However, operations and technology are a meaningful component of costs, and a streamlined operating model provides a foundation for higher profitability. Moreover, in a business so dependent on markets, and an environment where investment alpha has become unpredictable and difficult to achieve, every basis point of profitability matters.

Becoming a digital leader in asset management

The journey to digital leadership in asset management can take years, depending on a firm’s starting point. While none of the COOs interviewed during our research felt they had completed their digital transformation, they observed that they were already reaping the benefits of the journey. Aspiring firms need to keep the following imperatives foremost in mind:

  • Tone from the top. Co-opt the CEO and chief information officer (CIO). Each of the digital leaders we spoke to talked about how both the CEO and the CIO had prioritized these initiatives within the organization. Securing the support of the CIO is crucial to ensuring that the digital strategy receives the sustained investments needed to be successful. None of the leaders believed that a grassroots approach would have delivered the same outcomes, even if given a longer runway.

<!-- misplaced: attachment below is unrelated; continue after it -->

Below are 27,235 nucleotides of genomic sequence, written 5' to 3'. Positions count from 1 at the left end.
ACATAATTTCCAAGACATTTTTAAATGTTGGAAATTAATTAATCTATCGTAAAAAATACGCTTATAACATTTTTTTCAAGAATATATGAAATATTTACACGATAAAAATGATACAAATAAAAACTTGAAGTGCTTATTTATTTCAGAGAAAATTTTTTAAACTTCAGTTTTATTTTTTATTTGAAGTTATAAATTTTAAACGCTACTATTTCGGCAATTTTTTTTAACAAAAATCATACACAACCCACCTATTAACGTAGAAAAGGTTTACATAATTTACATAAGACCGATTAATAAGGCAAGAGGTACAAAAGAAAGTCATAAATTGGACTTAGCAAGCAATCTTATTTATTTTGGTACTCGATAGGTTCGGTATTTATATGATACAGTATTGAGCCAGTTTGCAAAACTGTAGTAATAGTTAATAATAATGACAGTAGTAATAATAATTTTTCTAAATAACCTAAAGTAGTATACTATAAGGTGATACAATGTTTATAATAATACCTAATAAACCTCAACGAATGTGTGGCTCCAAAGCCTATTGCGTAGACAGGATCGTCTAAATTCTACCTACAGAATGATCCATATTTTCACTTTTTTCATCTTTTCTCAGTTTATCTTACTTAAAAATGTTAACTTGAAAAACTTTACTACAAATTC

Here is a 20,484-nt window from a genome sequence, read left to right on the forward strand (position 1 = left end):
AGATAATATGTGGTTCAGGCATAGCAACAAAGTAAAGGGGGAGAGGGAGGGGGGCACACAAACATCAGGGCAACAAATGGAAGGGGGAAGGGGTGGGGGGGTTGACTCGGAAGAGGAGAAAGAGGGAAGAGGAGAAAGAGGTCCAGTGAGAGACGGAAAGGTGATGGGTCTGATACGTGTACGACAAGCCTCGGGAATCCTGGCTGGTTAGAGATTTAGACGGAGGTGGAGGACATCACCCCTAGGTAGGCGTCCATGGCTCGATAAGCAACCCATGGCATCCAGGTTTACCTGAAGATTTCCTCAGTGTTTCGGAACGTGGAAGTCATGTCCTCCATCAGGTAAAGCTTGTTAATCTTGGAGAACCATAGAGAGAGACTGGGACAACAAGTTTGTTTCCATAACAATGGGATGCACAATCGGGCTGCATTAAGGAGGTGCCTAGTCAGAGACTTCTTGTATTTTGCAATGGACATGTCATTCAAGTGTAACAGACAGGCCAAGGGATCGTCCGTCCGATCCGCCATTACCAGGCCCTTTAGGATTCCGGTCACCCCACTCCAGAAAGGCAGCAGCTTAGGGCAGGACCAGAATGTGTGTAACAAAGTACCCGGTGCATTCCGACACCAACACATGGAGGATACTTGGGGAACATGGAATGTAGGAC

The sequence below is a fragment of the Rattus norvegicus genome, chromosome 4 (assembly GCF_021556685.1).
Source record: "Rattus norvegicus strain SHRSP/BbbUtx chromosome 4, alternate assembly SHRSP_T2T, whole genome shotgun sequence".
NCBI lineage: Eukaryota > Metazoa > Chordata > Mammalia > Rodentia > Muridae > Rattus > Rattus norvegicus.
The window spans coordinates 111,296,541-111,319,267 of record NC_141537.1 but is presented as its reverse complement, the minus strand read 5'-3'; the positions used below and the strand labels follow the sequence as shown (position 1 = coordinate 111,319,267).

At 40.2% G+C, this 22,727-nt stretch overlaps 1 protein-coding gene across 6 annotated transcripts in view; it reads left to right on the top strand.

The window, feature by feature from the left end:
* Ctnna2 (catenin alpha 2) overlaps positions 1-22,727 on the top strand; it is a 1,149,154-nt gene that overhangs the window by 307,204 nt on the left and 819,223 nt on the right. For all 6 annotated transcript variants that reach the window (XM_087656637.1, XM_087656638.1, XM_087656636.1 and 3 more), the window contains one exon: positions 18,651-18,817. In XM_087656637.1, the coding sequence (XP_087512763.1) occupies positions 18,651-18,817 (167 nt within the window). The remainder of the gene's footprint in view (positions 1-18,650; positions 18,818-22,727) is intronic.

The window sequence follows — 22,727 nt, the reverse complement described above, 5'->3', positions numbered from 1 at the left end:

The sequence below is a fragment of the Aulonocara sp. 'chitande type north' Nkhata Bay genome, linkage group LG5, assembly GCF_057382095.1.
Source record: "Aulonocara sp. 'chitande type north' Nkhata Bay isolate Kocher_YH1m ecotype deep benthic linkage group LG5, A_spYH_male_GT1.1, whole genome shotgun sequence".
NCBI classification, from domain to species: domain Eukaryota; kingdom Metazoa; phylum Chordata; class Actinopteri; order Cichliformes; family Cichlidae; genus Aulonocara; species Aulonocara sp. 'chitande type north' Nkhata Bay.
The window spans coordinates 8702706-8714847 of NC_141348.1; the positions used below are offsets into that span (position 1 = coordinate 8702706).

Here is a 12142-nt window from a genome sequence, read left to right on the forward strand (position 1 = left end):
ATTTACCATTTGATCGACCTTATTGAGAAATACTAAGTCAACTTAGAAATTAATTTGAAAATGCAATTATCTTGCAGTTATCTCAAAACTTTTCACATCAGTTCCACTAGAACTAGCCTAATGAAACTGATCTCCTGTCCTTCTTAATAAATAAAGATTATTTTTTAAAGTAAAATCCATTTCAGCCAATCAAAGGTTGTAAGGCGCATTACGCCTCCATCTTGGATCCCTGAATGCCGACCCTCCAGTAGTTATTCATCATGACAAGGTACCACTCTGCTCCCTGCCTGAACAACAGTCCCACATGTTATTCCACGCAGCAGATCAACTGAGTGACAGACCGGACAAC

• Make the first “at bat” count. Take a journey approach. To convince skeptics in the organization (often, portfolio managers and relationship managers), many leaders spoke about the importance of having a signature initiative that would engage many parts of the organization and illustrate a significant change between the old and new worlds. For instance, while trade operations can often involve significant costs and inefficiencies, several leaders pointed out that these were often invisible to portfolio managers. To win support, they picked end-to-end journeys that were very visible (for example, institutional client onboarding or client reporting) to begin with. Rethinking the entire client (or associate) journey means involving virtually every part of the organization and demonstrating a tangible difference in the experience as a result.